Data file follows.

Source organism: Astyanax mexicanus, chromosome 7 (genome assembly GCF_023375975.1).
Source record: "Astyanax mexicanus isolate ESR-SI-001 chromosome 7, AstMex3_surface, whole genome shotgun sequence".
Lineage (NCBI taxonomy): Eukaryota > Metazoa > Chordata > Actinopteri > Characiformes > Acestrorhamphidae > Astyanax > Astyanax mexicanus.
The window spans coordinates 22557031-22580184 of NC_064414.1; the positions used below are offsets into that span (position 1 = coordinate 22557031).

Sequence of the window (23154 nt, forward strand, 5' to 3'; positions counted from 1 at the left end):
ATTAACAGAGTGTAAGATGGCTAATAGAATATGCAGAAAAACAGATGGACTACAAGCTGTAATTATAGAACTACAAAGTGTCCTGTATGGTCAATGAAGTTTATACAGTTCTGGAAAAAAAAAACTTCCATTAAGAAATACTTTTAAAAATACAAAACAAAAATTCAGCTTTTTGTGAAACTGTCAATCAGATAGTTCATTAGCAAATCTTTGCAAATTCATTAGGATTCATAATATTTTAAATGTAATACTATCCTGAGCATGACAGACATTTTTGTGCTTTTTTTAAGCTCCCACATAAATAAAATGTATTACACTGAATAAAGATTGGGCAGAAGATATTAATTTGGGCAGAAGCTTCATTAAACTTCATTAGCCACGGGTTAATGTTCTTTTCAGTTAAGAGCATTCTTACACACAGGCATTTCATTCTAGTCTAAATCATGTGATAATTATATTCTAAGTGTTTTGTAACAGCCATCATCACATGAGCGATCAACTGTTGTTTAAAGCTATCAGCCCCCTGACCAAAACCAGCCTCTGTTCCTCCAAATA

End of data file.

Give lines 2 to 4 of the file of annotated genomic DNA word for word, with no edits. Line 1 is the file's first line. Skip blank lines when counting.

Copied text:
Source record: "Astyanax mexicanus isolate ESR-SI-001 chromosome 7, AstMex3_surface, whole genome shotgun sequence".
Lineage (NCBI taxonomy): Eukaryota > Metazoa > Chordata > Actinopteri > Characiformes > Acestrorhamphidae > Astyanax > Astyanax mexicanus.
The window spans coordinates 22557031-22580184 of NC_064414.1; the positions used below are offsets into that span (position 1 = coordinate 22557031).